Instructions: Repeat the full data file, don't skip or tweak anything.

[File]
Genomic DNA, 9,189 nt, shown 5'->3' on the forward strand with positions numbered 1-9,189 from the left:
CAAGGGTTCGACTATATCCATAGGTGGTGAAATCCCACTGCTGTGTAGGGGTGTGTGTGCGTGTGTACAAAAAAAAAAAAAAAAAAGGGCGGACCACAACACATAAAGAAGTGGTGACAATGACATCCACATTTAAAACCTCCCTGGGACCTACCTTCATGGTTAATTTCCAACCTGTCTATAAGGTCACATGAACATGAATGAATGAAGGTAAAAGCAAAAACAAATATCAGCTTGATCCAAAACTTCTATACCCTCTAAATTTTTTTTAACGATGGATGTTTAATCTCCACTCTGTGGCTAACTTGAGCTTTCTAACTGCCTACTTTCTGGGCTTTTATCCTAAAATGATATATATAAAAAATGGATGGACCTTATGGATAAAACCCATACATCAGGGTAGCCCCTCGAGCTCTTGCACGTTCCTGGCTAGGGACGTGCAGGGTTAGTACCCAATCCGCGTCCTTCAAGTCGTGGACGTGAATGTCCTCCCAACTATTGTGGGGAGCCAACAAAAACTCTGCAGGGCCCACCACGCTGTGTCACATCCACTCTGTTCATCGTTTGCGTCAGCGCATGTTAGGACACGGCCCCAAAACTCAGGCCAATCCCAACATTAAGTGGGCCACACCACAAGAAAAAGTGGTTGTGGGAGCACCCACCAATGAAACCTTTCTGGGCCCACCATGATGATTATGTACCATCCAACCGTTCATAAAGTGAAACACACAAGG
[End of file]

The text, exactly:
Genomic DNA, 9,189 nt, shown 5'->3' on the forward strand with positions numbered 1-9,189 from the left:
CAAGGGTTCGACTATATCCATAGGTGGTGAAATCCCACTGCTGTGTAGGGGTGTGTGTGCGTGTGTACAAAAAAAAAAAAAAAAAAGGGCGGACCACAACACATAAAGAAGTGGTGACAATGACATCCACATTTAAAACCTCCCTGGGACCTACCTTCATGGTTAATTTCCAACCTGTCTATAAGGTCACATGAACATGAATGAATGAAGGTAAAAGCAAAAACAAATATCAGCTTGATCCAAAACTTCTATACCCTCTAAATTTTTTTTAACGATGGATGTTTAATCTCCACTCTGTGGCTAACTTGAGCTTTCTAACTGCCTACTTTCTGGGCTTTTATCCTAAAATGATATATATAAAAAATGGATGGACCTTATGGATAAAACCCATACATCAGGGTAGCCCCTCGAGCTCTTGCACGTTCCTGGCTAGGGACGTGCAGGGTTAGTACCCAATCCGCGTCCTTCAAGTCGTGGACGTGAATGTCCTCCCAACTATTGTGGGGAGCCAACAAAAACTCTGCAGGGCCCACCACGCTGTGTCACATCCACTCTGTTCATCGTTTGCGTCAGCGCATGTTAGGACACGGCCCCAAAACTCAGGCCAATCCCAACATTAAGTGGGCCACACCACAAGAAAAAGTGGTTGTGGGAGCACCCACCAATGAAACCTTTCTGGGCCCACCATGATGATTATGTACCATCCAACCGTTCATAAAGTGAAACACACAAGG